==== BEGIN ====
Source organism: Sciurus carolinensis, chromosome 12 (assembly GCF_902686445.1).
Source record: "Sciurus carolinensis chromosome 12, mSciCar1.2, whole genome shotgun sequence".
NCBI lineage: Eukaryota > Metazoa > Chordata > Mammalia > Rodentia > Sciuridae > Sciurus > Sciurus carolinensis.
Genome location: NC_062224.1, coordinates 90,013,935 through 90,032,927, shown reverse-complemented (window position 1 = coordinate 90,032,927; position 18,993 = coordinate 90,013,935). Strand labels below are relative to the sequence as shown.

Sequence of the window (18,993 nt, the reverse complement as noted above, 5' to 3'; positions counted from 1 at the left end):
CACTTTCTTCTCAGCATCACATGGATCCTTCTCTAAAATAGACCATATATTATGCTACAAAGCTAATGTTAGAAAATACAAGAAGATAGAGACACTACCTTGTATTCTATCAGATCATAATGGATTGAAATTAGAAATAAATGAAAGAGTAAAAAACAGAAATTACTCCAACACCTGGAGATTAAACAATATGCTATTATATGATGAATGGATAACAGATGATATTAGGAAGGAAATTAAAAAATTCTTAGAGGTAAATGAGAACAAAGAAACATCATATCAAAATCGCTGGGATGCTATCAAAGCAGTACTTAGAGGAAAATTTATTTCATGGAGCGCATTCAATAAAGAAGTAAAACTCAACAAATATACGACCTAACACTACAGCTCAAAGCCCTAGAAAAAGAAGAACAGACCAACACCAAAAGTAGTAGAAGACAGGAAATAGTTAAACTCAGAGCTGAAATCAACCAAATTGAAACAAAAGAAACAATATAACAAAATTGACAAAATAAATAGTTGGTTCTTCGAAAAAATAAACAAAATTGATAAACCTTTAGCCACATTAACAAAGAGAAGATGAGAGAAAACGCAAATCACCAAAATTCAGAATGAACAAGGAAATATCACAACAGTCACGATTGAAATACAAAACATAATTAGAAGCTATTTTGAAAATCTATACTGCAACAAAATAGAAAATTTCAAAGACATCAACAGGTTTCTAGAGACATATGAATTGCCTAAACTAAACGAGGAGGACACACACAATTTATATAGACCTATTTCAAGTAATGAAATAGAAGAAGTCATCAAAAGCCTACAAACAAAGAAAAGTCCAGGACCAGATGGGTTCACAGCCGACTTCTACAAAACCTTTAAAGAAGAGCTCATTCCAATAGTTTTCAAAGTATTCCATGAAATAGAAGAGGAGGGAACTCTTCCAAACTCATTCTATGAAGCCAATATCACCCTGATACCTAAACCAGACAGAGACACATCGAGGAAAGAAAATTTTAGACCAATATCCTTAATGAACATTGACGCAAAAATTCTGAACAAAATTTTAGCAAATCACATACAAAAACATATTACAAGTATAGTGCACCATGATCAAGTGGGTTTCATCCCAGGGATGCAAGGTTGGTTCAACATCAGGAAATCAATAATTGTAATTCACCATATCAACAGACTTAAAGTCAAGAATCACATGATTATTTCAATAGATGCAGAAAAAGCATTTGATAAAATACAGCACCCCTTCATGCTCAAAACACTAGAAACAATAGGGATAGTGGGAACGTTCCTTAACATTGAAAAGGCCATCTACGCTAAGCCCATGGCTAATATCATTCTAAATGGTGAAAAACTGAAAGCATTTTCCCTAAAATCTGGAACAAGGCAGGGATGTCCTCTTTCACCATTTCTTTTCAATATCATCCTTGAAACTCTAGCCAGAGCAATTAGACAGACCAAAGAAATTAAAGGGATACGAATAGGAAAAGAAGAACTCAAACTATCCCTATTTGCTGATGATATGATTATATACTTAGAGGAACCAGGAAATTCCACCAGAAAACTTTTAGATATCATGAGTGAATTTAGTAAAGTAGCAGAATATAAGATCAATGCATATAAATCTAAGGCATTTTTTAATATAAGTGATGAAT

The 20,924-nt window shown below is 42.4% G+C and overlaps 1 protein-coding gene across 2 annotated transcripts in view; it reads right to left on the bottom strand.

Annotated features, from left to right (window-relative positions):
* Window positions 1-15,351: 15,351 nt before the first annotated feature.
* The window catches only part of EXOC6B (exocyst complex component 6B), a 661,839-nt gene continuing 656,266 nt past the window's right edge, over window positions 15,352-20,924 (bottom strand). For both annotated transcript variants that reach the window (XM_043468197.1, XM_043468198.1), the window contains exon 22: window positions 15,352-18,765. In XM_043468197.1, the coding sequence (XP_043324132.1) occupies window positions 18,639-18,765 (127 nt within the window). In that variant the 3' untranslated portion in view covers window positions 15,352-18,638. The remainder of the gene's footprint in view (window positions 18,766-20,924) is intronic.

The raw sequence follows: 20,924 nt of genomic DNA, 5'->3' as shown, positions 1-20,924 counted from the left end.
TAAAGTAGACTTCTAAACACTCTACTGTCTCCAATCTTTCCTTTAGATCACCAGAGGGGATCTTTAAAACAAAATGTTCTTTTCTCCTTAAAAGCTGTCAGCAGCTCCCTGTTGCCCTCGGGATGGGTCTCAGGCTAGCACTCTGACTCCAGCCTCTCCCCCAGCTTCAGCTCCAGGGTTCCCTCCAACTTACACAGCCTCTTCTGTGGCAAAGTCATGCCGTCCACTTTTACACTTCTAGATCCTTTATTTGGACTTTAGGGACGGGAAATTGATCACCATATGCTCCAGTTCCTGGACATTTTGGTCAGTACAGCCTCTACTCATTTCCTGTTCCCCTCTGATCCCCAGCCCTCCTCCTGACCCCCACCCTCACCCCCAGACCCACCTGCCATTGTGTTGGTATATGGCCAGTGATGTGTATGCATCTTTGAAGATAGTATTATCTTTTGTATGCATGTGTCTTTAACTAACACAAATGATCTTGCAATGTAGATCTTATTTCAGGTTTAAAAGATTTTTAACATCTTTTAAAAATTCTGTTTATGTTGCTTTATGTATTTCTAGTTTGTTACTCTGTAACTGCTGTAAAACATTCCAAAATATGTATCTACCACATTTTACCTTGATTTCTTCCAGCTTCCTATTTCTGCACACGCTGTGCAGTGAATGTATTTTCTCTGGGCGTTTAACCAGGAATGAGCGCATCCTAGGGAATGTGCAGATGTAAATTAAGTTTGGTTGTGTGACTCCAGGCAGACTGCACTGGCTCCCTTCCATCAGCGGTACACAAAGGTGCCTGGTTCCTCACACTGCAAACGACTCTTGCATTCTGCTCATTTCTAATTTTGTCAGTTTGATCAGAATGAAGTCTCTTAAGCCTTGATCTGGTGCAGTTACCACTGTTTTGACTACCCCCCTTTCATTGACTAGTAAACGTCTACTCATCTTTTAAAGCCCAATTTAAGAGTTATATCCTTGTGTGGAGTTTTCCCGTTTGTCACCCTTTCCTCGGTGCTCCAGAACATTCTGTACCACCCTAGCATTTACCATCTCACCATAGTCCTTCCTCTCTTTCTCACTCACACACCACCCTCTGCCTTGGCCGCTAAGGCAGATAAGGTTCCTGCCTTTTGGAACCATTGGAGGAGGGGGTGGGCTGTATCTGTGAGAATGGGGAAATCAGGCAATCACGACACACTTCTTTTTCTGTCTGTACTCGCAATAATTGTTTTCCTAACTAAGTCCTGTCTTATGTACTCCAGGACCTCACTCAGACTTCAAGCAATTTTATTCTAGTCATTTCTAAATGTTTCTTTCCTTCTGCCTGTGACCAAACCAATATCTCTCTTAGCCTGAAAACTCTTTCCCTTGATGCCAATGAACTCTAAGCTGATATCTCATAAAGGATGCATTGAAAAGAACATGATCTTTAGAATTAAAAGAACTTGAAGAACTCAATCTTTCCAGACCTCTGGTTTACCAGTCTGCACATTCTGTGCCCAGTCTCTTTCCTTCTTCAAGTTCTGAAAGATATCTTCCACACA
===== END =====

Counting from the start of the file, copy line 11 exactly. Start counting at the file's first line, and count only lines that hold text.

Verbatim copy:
The raw sequence follows: 20,924 nt of genomic DNA, 5'->3' as shown, positions 1-20,924 counted from the left end.